AIN Blog: Shedding Light on Automation’s Dark Side
Like many pilots, Bill Voss is concerned about the extent to which automation has changed the role of the professional pilot today. But as president and CEO of the Flight Safety Foundation, Voss is also better placed than most to do something about the problems he perceives.
The losses of the Air France A330 and Colgan Q400 in 2009 cast doubt on the core stick-and-rudder skills of pilots flying modern commercial aircraft, some of them extremely automated. “We keep trying to pretend this snuck up on us but it had all the stealth of a freight train,” notes Voss. “Of course this was happening, and everyone knew it. But no one really talked about it until the Air France A330 crashed into the Atlantic. Now we’ve had that event, we have to have a serious conversation about stick-and-rudder skills.”
In one sense there are signs of progress already, notably at Emirates Airline, which has inserted two days of manual simulator flying into its pilots’ recurrency training. “This is an extraordinarily bold and expensive move—two days of sim is a big hunk of money—and other airlines are altering their automation policies to make sure there is more hands-on time,” says Voss. “But at the end of the day you still have the fundamental problem that the system is moving ever further away from one where pilots can fly the airplane.” Regulators expect operations in RVSM airspace to be flown on the autopilot, which takes away hands-on cruise flight from pilots in most parts of the world. “Add to that RNP or GNS procedures off the ground; continuous-descent approaches in the terminal area, which take you pretty much all the way down to final, flown coupled because they’re containment-based PBN apps; and we’re clearly going to a future where we can no longer pretend that the automation is there to help the pilot,” continues Voss. “The pilot is there as a backup to the automation. Those are two fundamentally different concepts, and they’re going to require us to fundamentally revisit our training.”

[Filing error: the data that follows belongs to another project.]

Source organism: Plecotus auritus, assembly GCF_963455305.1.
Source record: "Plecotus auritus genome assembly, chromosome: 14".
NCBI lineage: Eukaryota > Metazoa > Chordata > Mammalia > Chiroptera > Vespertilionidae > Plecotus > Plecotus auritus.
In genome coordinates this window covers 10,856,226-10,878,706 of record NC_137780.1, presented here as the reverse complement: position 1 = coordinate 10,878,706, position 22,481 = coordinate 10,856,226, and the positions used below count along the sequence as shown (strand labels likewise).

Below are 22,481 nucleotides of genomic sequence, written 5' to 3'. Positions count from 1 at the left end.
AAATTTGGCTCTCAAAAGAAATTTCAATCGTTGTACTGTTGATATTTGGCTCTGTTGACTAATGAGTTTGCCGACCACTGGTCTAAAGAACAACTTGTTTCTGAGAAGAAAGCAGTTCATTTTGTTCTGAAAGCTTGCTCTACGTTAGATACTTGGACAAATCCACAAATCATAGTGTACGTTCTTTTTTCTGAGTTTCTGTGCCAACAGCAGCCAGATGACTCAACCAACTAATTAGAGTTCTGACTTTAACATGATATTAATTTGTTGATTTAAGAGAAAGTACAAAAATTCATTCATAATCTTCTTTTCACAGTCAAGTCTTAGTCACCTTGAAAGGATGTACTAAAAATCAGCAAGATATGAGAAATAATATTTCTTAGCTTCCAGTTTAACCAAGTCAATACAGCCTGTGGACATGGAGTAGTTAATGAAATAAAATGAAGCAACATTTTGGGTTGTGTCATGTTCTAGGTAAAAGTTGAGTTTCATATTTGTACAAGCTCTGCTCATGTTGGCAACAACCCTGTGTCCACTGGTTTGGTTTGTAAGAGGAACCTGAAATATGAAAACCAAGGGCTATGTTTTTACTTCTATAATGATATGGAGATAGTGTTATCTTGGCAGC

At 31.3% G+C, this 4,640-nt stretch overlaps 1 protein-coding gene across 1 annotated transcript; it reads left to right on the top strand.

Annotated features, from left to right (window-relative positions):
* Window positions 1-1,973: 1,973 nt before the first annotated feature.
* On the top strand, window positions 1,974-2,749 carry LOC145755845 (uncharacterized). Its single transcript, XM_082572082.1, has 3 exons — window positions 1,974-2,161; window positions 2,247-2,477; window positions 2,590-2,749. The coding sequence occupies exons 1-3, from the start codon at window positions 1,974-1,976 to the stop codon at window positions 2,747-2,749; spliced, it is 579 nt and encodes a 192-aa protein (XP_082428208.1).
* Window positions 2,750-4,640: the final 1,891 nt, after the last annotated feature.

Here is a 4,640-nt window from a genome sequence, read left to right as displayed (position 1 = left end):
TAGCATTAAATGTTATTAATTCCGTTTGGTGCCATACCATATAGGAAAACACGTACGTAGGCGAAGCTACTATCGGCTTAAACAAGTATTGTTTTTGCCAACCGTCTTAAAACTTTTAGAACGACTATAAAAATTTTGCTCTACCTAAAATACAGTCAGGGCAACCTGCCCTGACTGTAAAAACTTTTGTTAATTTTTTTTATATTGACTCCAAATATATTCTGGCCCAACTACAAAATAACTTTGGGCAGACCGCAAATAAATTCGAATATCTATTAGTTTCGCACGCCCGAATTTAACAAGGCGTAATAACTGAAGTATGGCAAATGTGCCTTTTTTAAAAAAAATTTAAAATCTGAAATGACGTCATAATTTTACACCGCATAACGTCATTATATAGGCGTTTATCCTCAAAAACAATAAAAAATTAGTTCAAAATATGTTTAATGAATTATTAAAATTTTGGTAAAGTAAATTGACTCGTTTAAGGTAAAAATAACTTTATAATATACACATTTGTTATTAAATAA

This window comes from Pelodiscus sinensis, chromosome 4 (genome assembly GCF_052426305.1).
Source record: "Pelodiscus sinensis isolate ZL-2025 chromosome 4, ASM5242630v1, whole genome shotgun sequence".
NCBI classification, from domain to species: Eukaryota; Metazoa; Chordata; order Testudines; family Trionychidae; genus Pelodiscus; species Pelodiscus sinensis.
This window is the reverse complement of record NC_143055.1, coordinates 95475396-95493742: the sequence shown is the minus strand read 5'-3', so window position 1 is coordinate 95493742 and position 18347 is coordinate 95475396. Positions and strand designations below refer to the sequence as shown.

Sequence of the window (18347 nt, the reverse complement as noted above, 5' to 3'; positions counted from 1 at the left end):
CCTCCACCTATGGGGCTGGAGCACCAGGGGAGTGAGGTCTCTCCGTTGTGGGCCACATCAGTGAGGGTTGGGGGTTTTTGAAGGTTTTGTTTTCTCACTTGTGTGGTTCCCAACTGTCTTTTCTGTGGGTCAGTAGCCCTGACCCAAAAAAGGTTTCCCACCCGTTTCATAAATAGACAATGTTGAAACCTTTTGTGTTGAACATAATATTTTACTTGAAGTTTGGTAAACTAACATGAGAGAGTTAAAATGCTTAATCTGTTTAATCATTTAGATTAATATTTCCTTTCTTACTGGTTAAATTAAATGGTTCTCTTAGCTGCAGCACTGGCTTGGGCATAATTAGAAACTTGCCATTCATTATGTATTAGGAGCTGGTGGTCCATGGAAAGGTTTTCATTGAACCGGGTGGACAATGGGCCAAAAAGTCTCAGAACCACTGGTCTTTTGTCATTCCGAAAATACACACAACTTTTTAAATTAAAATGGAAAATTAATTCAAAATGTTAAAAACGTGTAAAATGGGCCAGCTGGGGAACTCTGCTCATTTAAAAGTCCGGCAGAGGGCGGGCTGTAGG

Voss regards hand flying as something that is relatively easy to recover, like riding a bike, “but what’s not easy is finding a way to keep pilots genuinely engaged in the operation of the aircraft so they know what’s happening next. You can’t monitor an automation system or step in to back it up by sitting there passively and just observing it; you have to have a clear idea of what’s supposed to happen next in the flight. If the pilots do have to intervene, they don’t necessarily have in their mind the combination of attitude and power setting necessary to sustain the aircraft for the next few minutes until things settle down. These are things that go beyond raw flying skills that we have to find a way to put back into pilots’ heads.”
The FSF is involved more in redefining recurrency training than ab initio, and the foundation is working on pulling together some of the many efforts currently under way. “But this is not a training problem,” Voss emphasizes. “The problem is that the operation of commercial aircraft has fundamentally changed. What you do every day when you fly 200 days a year has changed, and changing the curriculum of what you do two days a year during training is not going to fix it. You have to look at the entire system and find a way to reinforce the right behaviors 200 days a year, not just two. Those are the challenges we really have to strap on. It’s a fundamental change, and it’s time the world comes to grips with it.”